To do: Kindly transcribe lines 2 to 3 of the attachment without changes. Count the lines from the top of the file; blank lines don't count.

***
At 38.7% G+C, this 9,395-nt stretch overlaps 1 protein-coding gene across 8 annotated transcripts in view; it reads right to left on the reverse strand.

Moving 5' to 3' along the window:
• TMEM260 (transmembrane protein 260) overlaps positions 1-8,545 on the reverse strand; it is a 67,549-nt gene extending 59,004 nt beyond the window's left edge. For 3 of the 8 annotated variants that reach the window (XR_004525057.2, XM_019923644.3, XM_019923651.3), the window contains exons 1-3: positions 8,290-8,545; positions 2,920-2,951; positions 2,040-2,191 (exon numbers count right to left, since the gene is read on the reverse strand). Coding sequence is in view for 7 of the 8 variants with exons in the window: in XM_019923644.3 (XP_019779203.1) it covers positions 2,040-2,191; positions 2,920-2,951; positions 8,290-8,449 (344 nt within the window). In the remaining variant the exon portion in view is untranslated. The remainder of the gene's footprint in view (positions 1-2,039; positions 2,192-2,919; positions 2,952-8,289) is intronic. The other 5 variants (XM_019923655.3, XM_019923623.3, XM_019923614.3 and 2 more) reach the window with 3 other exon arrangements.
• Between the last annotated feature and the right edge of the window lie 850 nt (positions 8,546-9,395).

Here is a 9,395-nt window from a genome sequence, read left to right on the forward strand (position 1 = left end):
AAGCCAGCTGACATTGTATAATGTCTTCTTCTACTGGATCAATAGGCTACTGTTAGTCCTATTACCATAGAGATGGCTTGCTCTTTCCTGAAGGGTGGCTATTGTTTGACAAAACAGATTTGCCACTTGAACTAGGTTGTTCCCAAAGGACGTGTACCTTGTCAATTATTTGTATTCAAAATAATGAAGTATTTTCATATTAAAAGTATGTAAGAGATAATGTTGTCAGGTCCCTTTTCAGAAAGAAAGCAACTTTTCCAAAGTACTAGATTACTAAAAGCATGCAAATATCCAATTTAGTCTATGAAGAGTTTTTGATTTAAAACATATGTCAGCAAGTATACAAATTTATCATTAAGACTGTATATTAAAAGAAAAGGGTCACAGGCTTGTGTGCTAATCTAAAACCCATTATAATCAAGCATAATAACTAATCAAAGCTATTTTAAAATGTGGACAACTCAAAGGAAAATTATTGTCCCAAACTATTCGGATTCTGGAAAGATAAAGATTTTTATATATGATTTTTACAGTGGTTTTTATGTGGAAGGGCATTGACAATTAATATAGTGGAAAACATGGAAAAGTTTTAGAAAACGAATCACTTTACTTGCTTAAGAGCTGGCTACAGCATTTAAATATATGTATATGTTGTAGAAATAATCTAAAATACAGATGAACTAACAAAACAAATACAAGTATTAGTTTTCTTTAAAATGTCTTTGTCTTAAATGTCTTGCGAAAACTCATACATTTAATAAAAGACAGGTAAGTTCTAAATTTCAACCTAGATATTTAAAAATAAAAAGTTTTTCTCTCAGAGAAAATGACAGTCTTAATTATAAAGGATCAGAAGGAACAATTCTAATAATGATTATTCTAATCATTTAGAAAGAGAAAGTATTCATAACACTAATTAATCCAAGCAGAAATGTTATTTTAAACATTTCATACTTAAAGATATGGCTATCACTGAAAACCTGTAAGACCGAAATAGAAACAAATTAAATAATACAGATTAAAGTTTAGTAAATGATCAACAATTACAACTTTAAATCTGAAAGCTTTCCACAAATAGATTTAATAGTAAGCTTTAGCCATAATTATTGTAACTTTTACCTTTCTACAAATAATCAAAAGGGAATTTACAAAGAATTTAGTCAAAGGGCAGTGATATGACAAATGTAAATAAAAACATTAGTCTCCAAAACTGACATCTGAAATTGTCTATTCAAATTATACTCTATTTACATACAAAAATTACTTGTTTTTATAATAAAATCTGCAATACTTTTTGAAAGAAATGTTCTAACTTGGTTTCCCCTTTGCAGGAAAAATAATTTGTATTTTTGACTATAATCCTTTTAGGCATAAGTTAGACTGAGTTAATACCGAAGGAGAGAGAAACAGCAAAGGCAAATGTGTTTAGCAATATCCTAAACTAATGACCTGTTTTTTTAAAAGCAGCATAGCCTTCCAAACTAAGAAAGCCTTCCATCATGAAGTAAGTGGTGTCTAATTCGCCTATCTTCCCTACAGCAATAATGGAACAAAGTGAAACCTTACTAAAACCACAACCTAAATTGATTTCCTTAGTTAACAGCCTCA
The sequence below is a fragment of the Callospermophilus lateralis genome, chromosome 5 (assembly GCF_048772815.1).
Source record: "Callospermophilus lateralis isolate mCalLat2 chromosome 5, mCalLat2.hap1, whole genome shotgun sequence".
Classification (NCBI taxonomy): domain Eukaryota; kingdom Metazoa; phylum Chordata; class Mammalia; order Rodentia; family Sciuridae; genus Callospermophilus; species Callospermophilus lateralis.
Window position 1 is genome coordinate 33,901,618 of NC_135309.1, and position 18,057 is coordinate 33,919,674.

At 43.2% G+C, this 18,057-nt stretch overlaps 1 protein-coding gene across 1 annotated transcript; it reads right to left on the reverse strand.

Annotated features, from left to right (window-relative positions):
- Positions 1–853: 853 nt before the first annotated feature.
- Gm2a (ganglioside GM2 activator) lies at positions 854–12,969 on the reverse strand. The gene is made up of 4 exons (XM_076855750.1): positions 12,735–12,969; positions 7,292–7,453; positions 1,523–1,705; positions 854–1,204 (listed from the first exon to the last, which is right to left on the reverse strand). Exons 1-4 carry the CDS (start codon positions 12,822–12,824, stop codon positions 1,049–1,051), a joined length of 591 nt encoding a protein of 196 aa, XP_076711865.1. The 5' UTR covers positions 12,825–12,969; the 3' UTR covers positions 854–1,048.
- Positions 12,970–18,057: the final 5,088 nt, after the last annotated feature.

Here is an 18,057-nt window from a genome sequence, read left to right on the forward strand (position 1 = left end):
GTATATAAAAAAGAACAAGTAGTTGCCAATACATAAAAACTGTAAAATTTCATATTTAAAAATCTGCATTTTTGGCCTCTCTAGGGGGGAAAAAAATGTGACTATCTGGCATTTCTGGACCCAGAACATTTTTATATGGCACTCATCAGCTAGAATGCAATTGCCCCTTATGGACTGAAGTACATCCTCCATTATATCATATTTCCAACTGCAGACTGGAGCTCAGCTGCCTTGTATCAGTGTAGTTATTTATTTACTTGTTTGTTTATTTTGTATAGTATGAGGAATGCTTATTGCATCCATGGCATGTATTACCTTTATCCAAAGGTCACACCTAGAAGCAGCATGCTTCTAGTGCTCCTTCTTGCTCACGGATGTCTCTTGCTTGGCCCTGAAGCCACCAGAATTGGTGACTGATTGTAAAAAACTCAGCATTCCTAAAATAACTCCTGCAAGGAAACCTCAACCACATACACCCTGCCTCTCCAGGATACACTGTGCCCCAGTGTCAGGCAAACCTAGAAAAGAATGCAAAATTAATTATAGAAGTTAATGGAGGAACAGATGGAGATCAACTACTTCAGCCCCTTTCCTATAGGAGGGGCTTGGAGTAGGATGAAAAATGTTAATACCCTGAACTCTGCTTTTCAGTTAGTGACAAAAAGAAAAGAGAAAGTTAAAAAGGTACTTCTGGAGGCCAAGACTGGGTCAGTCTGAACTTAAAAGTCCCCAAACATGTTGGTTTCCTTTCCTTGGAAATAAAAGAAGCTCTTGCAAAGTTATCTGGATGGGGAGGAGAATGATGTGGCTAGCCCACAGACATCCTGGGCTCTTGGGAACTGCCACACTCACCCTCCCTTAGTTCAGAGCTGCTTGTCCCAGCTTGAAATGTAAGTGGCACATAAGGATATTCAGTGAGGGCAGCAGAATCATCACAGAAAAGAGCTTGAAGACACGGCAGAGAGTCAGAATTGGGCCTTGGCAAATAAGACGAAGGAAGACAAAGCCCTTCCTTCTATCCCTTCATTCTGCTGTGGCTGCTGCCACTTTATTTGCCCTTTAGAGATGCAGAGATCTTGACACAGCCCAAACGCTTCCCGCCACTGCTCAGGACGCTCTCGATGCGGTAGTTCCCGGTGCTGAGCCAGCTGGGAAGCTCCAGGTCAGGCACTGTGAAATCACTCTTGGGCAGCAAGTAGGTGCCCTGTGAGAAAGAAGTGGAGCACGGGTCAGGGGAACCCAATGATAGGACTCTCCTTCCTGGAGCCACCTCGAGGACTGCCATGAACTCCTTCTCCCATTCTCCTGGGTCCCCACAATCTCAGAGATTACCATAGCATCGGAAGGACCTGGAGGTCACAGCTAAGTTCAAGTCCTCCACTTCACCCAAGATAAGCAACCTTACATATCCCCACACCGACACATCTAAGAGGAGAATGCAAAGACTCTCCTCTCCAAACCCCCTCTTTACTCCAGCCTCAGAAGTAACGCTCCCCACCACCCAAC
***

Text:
Moving 5' to 3' along the window:
• TMEM260 (transmembrane protein 260) overlaps positions 1-8,545 on the reverse strand; it is a 67,549-nt gene extending 59,004 nt beyond the window's left edge. For 3 of the 8 annotated variants that reach the window (XR_004525057.2, XM_019923644.3, XM_019923651.3), the window contains exons 1-3: positions 8,290-8,545; positions 2,920-2,951; positions 2,040-2,191 (exon numbers count right to left, since the gene is read on the reverse strand). Coding sequence is in view for 7 of the 8 variants with exons in the window: in XM_019923644.3 (XP_019779203.1) it covers positions 2,040-2,191; positions 2,920-2,951; positions 8,290-8,449 (344 nt within the window). In the remaining variant the exon portion in view is untranslated. The remainder of the gene's footprint in view (positions 1-2,039; positions 2,192-2,919; positions 2,952-8,289) is intronic. The other 5 variants (XM_019923655.3, XM_019923623.3, XM_019923614.3 and 2 more) reach the window with 3 other exon arrangements.